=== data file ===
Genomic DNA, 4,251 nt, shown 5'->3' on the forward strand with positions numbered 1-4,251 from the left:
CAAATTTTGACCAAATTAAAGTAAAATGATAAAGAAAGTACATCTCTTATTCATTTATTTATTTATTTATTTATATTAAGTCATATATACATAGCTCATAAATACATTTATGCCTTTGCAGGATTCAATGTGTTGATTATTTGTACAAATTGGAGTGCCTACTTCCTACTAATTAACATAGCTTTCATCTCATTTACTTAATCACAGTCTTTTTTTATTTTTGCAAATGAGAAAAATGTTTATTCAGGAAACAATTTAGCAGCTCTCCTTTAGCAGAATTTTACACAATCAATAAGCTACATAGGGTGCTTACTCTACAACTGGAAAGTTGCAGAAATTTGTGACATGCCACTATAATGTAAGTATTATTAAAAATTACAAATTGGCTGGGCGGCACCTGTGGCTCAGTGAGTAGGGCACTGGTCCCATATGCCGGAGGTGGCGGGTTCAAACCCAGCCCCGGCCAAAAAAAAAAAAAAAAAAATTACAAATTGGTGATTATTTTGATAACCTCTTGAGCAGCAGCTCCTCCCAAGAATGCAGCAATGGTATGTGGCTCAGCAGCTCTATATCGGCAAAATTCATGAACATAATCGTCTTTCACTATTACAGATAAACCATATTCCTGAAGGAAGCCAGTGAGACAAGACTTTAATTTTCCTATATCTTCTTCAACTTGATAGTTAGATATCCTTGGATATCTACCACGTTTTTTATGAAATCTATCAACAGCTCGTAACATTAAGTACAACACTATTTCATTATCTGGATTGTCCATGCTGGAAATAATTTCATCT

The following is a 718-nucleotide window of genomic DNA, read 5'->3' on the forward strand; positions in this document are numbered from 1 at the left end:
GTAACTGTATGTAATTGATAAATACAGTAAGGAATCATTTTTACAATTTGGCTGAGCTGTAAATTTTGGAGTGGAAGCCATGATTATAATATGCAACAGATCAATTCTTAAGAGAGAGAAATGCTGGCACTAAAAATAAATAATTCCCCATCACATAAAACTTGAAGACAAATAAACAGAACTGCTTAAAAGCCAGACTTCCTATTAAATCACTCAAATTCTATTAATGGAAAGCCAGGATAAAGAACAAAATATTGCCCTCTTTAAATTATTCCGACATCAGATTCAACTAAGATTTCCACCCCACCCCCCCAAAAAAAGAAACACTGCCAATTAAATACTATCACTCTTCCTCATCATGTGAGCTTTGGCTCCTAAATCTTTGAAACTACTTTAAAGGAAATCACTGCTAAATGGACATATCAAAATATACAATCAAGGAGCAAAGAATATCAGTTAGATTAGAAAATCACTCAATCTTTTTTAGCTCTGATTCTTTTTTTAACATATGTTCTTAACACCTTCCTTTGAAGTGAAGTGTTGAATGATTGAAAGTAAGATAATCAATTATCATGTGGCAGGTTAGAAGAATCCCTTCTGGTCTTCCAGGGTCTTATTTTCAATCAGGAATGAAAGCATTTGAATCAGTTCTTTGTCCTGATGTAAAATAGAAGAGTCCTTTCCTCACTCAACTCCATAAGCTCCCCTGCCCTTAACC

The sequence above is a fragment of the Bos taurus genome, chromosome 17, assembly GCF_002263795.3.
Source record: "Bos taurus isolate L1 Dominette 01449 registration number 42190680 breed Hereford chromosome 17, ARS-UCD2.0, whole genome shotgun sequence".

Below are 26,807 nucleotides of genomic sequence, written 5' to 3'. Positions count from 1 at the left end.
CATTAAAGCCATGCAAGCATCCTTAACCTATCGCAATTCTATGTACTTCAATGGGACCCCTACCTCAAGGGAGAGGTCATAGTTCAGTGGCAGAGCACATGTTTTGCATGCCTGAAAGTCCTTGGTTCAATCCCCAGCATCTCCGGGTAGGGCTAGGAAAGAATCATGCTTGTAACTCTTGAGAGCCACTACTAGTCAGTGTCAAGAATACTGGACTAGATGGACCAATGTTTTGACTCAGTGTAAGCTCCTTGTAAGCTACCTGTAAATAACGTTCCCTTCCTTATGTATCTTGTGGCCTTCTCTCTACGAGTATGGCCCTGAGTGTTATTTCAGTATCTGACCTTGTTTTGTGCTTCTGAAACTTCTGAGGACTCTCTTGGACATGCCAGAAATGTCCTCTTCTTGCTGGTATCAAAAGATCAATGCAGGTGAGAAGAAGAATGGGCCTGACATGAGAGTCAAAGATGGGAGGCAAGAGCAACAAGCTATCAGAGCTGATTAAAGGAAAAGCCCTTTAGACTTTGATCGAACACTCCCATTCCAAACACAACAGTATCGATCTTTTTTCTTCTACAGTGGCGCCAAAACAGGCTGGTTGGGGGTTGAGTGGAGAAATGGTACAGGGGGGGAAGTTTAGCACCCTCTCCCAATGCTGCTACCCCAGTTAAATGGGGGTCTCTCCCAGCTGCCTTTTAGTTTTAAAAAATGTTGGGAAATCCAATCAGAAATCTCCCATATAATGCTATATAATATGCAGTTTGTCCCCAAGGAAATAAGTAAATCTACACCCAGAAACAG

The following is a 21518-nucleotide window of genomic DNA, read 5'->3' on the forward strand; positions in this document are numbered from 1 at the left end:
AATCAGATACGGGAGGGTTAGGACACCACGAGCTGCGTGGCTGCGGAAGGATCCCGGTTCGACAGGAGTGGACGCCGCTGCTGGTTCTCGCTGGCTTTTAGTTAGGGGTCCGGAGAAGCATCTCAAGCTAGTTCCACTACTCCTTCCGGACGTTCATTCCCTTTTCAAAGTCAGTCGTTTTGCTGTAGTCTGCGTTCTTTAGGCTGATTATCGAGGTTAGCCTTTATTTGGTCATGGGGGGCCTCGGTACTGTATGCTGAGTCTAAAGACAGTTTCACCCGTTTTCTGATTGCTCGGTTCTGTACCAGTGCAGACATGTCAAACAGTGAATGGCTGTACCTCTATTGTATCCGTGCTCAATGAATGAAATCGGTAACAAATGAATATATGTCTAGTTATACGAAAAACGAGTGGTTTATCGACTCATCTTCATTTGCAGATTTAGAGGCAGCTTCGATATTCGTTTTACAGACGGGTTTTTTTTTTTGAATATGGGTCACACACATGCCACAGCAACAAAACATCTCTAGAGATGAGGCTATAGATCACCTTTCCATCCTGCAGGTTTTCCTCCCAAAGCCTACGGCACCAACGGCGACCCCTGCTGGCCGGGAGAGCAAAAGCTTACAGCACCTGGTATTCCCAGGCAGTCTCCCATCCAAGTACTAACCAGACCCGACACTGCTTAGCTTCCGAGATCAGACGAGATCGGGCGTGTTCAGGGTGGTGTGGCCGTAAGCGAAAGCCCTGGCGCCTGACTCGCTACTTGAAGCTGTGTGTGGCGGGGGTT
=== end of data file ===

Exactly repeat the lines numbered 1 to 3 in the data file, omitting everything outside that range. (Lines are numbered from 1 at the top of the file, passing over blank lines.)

Genomic DNA, 4,251 nt, shown 5'->3' on the forward strand with positions numbered 1-4,251 from the left:
CAAATTTTGACCAAATTAAAGTAAAATGATAAAGAAAGTACATCTCTTATTCATTTATTTATTTATTTATTTATATTAAGTCATATATACATAGCTCATAAATACATTTATGCCTTTGCAGGATTCAATGTGTTGATTATTTGTACAAATTGGAGTGCCTACTTCCTACTAATTAACATAGCTTTCATCTCATTTACTTAATCACAGTCTTTTTTTATTTTTGCAAATGAGAAAAATGTTTATTCAGGAAACAATTTAGCAGCTCTCCTTTAGCAGAATTTTACACAATCAATAAGCTACATAGGGTGCTTACTCTACAACTGGAAAGTTGCAGAAATTTGTGACATGCCACTATAATGTAAGTATTATTAAAAATTACAAATTGGCTGGGCGGCACCTGTGGCTCAGTGAGTAGGGCACTGGTCCCATATGCCGGAGGTGGCGGGTTCAAACCCAGCCCCGGCCAAAAAAAAAAAAAAAAAAATTACAAATTGGTGATTATTTTGATAACCTCTTGAGCAGCAGCTCCTCCCAAGAATGCAGCAATGGTATGTGGCTCAGCAGCTCTATATCGGCAAAATTCATGAACATAATCGTCTTTCACTATTACAGATAAACCATATTCCTGAAGGAAGCCAGTGAGACAAGACTTTAATTTTCCTATATCTTCTTCAACTTGATAGTTAGATATCCTTGGATATCTACCACGTTTTTTATGAAATCTATCAACAGCTCGTAACATTAAGTACAACACTATTTCATTATCTGGATTGTCCATGCTGGAAATAATTTCATCT

The following is a 718-nucleotide window of genomic DNA, read 5'->3' on the forward strand; positions in this document are numbered from 1 at the left end: